Problem Gambling

Part of the debate – in Westminster Hall at 1:15 pm on 17th May 2011.

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Photo of John Penrose John Penrose Parliamentary Under-Secretary (Department for Culture, Media and Sport) 1:15 pm, 17th May 2011

It is a pleasure to see you in the Chair, Dr McCrea.

I will endeavour to respond to the points made by my hon. Friend Philip Davies in order, if I possibly can. I am delighted that he has taken the trouble to air this important and potentially tremendously troubling issue in Parliament. It is a topic that does not get enough balanced and careful debate, and I therefore pay tribute to him for raising it. Some of the issues surrounding the problem deserve a fuller and more careful exploration and I welcome his initiative in seeking to do so.

I also welcome my hon. Friend’s opening comments. He is absolutely right to say that, for the vast majority of people, gambling is fine if it is done carefully and in moderation. In many cases, gambling causes no problems and is a source of innocent fun and enjoyment. It is the same as enjoying an occasional glass of wine or pint of beer—it causes no problem for anybody. He also rightly went on to say that, sadly, that is not the case for a small but real minority of people. I am sure that everybody here regrets and is concerned about the current figure of 0.9% of people who gamble turning into problem gamblers. In focusing on those unfortunate people and what we can do for them, however, we should not lose sight of the fact that, for the vast majority of people who participate in gambling, it is a harmless and enjoyable source of fun. He is absolutely right to put the matter in context and to lay out that framework before we get into the detail.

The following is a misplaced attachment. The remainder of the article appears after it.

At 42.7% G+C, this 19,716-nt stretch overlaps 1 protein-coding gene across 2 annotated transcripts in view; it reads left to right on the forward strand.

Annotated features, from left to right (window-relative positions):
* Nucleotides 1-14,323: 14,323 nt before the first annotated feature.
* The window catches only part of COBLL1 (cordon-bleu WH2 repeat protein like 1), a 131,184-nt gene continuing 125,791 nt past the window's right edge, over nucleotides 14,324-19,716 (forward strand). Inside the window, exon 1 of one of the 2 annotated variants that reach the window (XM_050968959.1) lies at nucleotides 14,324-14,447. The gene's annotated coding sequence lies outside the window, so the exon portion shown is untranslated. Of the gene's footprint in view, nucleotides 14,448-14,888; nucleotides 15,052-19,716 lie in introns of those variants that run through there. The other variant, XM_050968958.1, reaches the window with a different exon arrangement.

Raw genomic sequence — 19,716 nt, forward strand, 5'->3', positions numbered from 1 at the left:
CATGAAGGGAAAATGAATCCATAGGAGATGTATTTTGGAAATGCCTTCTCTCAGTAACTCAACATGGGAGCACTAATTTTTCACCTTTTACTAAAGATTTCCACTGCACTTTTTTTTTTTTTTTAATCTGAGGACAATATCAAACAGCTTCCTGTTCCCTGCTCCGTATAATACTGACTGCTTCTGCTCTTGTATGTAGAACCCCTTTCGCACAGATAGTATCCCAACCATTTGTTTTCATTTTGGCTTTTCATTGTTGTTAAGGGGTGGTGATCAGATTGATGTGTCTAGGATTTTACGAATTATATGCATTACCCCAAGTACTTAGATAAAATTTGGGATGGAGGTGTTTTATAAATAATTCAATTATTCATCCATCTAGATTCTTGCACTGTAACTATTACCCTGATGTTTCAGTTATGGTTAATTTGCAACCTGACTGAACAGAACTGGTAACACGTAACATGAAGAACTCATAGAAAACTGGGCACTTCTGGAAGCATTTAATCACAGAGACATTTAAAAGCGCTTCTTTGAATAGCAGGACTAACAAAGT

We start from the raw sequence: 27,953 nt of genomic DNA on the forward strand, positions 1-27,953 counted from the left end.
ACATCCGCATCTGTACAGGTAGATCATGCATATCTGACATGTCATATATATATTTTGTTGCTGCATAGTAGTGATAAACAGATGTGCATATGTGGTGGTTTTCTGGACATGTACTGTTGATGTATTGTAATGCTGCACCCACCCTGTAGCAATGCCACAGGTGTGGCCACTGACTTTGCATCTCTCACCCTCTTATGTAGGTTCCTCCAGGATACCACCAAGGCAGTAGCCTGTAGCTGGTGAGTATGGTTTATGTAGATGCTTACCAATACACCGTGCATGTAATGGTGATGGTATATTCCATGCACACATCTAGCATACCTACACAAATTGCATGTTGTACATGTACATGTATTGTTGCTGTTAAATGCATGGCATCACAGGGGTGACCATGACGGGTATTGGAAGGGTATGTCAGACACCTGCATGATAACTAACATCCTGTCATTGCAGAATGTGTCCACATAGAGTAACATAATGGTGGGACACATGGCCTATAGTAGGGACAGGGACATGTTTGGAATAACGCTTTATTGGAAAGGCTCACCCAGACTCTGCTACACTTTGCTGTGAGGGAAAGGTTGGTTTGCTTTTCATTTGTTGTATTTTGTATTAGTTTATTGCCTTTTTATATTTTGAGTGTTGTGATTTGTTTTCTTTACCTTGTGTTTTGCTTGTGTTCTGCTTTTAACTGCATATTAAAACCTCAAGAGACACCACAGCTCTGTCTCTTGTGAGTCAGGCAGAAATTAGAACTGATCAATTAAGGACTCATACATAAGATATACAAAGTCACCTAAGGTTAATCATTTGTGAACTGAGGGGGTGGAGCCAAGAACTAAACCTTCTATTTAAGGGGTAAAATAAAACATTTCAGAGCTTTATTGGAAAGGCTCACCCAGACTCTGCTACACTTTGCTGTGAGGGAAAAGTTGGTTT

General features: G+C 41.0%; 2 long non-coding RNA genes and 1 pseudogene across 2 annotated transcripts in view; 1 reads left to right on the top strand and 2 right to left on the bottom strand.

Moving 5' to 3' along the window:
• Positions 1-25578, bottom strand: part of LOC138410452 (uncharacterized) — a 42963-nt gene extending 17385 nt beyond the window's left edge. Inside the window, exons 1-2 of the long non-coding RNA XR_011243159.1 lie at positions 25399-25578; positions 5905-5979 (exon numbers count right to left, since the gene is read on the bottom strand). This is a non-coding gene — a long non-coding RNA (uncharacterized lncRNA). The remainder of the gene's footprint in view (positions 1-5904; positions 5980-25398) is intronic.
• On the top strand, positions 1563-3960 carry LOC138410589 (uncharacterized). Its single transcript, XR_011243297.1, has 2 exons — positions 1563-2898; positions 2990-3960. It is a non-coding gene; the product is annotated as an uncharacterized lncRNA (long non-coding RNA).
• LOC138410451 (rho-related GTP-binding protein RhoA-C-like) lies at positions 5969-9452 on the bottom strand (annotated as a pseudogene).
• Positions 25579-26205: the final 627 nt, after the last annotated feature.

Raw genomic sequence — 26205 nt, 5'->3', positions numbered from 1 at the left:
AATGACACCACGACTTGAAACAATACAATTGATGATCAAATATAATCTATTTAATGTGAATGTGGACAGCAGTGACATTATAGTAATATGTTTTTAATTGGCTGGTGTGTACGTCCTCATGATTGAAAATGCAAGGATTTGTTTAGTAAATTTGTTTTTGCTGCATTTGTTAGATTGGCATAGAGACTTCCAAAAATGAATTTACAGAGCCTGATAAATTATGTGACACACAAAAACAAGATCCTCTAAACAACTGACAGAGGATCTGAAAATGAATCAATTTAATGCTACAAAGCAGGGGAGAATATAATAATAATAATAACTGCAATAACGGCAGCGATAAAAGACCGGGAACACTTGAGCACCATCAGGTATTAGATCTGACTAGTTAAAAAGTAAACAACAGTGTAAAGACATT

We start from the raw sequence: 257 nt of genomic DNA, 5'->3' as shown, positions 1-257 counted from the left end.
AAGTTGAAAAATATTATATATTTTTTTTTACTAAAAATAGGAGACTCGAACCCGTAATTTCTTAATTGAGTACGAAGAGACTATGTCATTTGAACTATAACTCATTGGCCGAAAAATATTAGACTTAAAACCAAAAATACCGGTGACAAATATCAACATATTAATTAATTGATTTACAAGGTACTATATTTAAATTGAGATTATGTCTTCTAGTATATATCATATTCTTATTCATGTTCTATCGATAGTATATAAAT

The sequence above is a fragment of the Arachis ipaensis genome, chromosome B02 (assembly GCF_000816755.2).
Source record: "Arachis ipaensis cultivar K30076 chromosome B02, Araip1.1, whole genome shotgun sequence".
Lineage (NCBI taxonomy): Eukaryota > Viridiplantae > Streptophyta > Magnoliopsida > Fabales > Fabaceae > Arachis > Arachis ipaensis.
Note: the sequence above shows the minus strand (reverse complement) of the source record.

I must confess that I was a little concerned when my hon. Friend started to make the point that he is not sure whether gambling companies should be funding research and help for problem gambling. He then moderated his point a bit and said that it is entirely reasonable—he gave the example of the Portman Group in the drinks industry and in doing so seemed to accept the principle—for companies involved in these kinds of industries to contribute something. His point is not that it is wrong in principle; rather he is arguing about the level of contribution. It is important we accept that principle and that all hon. Members agree that companies involved in such an industry, whether we are talking about alcohol or gambling, accept that they have a broader social duty to act and behave responsibly towards the small minority of people whom their products potentially harm.